Amazing to think that these pilots fought in terrible conditions without modern aircraft or communications. I read the book in honor of my dear friend, pilot Ray Edinger, who passed away last week. He gave me a special insert to the book which included personal diary entries of some events. It's even more amazing that he lived to be 97. Amazing to think that these pilots fought in terrible conditions without modern aircraft or communications. I read the book in honor of my dear friend, pilot Ray Edinger, who passed away last week. He gave me a special insert to the book which included personal diary entries of some events. It's even more amazing that he lived to be 97.

  10. 5 out of 5

    Len Roberto

    a terrific look at the Navy pilots of the Korean War- told with a reverent writing style, pay close attention to the story of Thomas Hudner- a Medal of Honor recipient - and a truly heroic pilot. One of the best I have read on the Korean War.

  11. 5 out of 5

    Andy Anderson

    good on pilots during the Korean War.... What a sacrifice for us and the Korean nation...

  12. 4 out of 5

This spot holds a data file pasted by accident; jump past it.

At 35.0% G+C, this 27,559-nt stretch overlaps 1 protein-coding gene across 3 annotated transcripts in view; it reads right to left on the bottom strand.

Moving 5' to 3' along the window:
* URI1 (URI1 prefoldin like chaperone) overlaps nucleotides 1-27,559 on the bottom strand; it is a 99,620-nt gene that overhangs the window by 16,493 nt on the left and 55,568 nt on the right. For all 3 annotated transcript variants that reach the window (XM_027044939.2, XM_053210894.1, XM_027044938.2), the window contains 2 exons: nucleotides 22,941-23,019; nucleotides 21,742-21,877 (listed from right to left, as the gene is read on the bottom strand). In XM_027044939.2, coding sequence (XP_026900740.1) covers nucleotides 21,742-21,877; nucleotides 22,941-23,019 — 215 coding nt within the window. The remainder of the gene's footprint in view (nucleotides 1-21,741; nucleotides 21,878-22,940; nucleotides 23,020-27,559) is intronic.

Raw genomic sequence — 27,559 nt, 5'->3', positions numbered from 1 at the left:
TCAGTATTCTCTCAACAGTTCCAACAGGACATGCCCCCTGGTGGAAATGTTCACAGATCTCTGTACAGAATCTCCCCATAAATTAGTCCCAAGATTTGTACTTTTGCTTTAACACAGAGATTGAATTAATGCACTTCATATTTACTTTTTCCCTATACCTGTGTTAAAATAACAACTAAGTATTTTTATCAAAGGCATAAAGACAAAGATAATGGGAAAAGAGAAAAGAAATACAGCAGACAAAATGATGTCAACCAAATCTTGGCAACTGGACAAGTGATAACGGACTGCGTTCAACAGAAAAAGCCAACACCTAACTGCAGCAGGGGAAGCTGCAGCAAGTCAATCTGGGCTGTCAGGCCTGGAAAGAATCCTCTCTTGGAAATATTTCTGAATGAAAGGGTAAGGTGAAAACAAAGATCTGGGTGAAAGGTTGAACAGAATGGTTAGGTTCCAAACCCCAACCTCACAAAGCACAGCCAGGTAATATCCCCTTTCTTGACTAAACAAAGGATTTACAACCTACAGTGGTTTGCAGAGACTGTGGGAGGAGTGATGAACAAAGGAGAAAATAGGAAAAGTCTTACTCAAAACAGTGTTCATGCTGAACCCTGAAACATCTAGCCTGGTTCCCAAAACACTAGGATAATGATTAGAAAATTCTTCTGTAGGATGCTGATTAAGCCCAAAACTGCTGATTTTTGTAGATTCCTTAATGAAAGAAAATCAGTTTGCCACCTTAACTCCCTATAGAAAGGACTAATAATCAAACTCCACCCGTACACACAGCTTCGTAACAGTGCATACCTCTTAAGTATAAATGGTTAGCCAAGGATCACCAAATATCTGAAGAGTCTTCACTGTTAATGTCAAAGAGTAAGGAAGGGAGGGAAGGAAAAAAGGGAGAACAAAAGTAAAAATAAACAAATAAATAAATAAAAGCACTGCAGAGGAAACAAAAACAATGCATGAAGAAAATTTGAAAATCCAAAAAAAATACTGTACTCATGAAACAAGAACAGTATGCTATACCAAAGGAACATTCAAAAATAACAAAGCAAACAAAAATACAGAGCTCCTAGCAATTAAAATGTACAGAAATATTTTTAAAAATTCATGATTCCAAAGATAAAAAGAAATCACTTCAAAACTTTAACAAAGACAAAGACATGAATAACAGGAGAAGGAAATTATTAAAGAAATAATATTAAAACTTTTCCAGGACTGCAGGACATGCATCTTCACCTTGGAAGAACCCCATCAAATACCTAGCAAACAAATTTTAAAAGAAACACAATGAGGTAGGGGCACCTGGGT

Andrew Parnell

    Quiet good, a little too much minute detail for my taste.

  13. 5 out of 5

    Terry Lyle

    Some great insight into what my father experienced in Korea.

  14. 4 out of 5

    Lee

    I stayed up to finish this one, it was that interesting. Having been a fan of the movies inspired by the Michener works, once I saw this one at the library, it was a must-read.

  15. 5 out of 5

    Mark

    see our review: http://www.relaxedfitezine.com/lifest... see our review: http://www.relaxedfitezine.com/lifest...

  16. 5 out of 5

    Lauren

    Good read and would make a great gift.

  17. 5 out of 5

    Dave Latta

  18. 5 out of 5

    Tom Herrold

  19. 4 out of 5

    Kevin Kuehler

  20. 5 out of 5

    Clyde B Loan

  21. 4 out of 5

    Matt

  22. 5 out of 5

    Tommy Edwards

  23. 5 out of 5

    John

  24. 4 out of 5

    Matt Bunn

  25. 5 out of 5

    Adeel Choudary

  26. 5 out of 5

    Kges1901

  27. 4 out of 5

    Guy Smalt

  28. 4 out of 5

    Joanne

  29. 4 out of 5

    Gregory Marquardt

  30. 5 out of 5

    Jeff Cherpeski